St. Paul's staying in West End: health minister
By Laureen McMahon
St. Paul's Hospital will continue to operate as Vancouver's major downtown acute care, teaching, and research hospital on land purchased by the Sisters of Providence nearly 120 years ago.
The announcement from B.C. Health Minister Kevin Falcon, first reported in early June, was confirmed at the Providence Health Care annual general meeting on June 9.
Plans to build a new St. Paul's on the False Creek flats near Main Street have given way to a new proposal by a team from Providence Health Care, the Catholic faith-based care provider which took over the hospital's operation from the founding Sisters of Providence.
Redevelopment seemed a better option, said the health minister, after it was made clear it could be accomplished without compromising the hospital's ability to operate its world-renowned renal and cardiac care units and high-traffic emergency department.
Agreeing to provide significant investment dollars, he added, was "based on the discussions I've had with the leadership team at Providence and at St. Paul's and meeting with the doctors and the nurses and the people that work there."
The Save St. Paul's Coalition, made up of patients, residents, and merchants in the West End who have lobbied for the past few years to keep St. Paul's at its present site, posted a positive reaction on its website.
Spokesman Brent Granby noted, "It's always been our position that maintaining the St. Paul's site is preferable, possible, and prudent."
Dianne Doyle, President and CEO of Providence Health Care, told The B.C. Catholic that no specific project has been approved but, because the hospital buildings are "old and no longer meet care needs, we decided to go ahead to try to redevelop at the Burrard site.
"Despite many conversations, we've never been able to work through the process (to relocate the hospital), so we had to take another look at how we can achieve a high-level concept for our patient population. Although False Creek has been the preferred option, it's time to go forward.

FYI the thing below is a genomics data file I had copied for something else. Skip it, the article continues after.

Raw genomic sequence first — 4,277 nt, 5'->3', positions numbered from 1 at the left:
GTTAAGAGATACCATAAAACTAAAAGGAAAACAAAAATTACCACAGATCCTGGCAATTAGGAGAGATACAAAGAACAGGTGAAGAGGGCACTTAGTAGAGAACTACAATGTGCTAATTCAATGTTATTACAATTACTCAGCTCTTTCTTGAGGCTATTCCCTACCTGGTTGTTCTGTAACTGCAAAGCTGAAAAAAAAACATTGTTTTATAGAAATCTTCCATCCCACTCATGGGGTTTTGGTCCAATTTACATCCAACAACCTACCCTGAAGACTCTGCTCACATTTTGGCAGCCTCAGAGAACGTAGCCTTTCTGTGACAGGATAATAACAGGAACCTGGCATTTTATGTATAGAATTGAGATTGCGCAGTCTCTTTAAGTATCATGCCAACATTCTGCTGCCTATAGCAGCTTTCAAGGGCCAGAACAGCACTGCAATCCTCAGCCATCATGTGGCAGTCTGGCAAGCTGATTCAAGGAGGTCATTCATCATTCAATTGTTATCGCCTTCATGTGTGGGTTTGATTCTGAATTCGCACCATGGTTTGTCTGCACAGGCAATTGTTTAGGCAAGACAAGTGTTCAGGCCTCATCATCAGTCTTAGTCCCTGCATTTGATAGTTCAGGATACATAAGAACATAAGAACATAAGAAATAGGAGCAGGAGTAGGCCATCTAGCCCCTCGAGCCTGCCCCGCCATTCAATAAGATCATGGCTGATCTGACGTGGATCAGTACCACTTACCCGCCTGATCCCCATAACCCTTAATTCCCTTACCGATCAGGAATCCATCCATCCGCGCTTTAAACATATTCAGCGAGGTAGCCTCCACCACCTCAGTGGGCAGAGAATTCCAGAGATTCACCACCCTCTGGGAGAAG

"I believe the new plans will meet some of our most urgent needs, and we are excited that Minister Falcon has indicated the government is prepared to make a significant investment to see it happen," said Doyle.
The current thinking, she said, is to build a new ambulatory care facility on the corner of Comox and Thurlow Streets, which is now a parking lot used by out-patient visitors. Plans also include taking down an adjacent building.
Upgrading the existing hospital, including the elevators, said Doyle, is also planned.
"We badly need some basic infrastructure support, that's for sure."
Doyle expects it will take the better part of a year to find the right people and come up with the right redevelopment plan.
"Phase 1 is to put everything on paper, then move on to the business case, which gets us to actual architectural plans," she noted.
The ambulatory centre concept was explained to hospital staff at meetings on June 29.
"I think there's a sense of excitement now that we have permission to proceed," said Doyle. "Right now, ambulatory care is spaced throughout the hospital, so centralizing it in a separate building will free up quite a bit of room for other needs."
The False Creek property continues to be held by the society which purchased it a few years ago, she said, and will be maintained for possible future development by Providence.
"This is still an unknown, but the ministry has signalled to us that it will be used for some other health need."
Doyle acknowledged it will be a challenge to renovate a hospital full of patients. "We hope to have the new building ready so we can move in those services before the renovations to other areas begin."